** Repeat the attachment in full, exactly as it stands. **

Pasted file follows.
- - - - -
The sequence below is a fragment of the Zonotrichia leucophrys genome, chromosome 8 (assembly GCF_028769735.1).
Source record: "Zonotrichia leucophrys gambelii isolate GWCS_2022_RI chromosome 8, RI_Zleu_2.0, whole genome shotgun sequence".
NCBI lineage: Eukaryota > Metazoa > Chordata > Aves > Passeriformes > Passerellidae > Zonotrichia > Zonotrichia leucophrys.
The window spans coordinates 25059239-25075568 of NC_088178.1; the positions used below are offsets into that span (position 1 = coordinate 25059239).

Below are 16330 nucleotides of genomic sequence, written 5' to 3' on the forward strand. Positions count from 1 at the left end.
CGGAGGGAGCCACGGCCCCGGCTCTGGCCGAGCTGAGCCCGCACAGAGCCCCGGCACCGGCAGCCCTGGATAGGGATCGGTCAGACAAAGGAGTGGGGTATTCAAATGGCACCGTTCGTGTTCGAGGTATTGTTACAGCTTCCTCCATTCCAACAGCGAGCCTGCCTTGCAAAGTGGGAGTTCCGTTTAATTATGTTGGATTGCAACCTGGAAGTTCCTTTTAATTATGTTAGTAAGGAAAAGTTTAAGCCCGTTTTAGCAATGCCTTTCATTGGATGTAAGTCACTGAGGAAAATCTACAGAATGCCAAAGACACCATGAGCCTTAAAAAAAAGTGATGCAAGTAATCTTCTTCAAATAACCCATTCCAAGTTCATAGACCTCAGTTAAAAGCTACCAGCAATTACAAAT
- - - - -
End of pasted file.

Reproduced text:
The sequence below is a fragment of the Zonotrichia leucophrys genome, chromosome 8 (assembly GCF_028769735.1).
Source record: "Zonotrichia leucophrys gambelii isolate GWCS_2022_RI chromosome 8, RI_Zleu_2.0, whole genome shotgun sequence".
NCBI lineage: Eukaryota > Metazoa > Chordata > Aves > Passeriformes > Passerellidae > Zonotrichia > Zonotrichia leucophrys.
The window spans coordinates 25059239-25075568 of NC_088178.1; the positions used below are offsets into that span (position 1 = coordinate 25059239).

Below are 16330 nucleotides of genomic sequence, written 5' to 3' on the forward strand. Positions count from 1 at the left end.
CGGAGGGAGCCACGGCCCCGGCTCTGGCCGAGCTGAGCCCGCACAGAGCCCCGGCACCGGCAGCCCTGGATAGGGATCGGTCAGACAAAGGAGTGGGGTATTCAAATGGCACCGTTCGTGTTCGAGGTATTGTTACAGCTTCCTCCATTCCAACAGCGAGCCTGCCTTGCAAAGTGGGAGTTCCGTTTAATTATGTTGGATTGCAACCTGGAAGTTCCTTTTAATTATGTTAGTAAGGAAAAGTTTAAGCCCGTTTTAGCAATGCCTTTCATTGGATGTAAGTCACTGAGGAAAATCTACAGAATGCCAAAGACACCATGAGCCTTAAAAAAAAGTGATGCAAGTAATCTTCTTCAAATAACCCATTCCAAGTTCATAGACCTCAGTTAAAAGCTACCAGCAATTACAAAT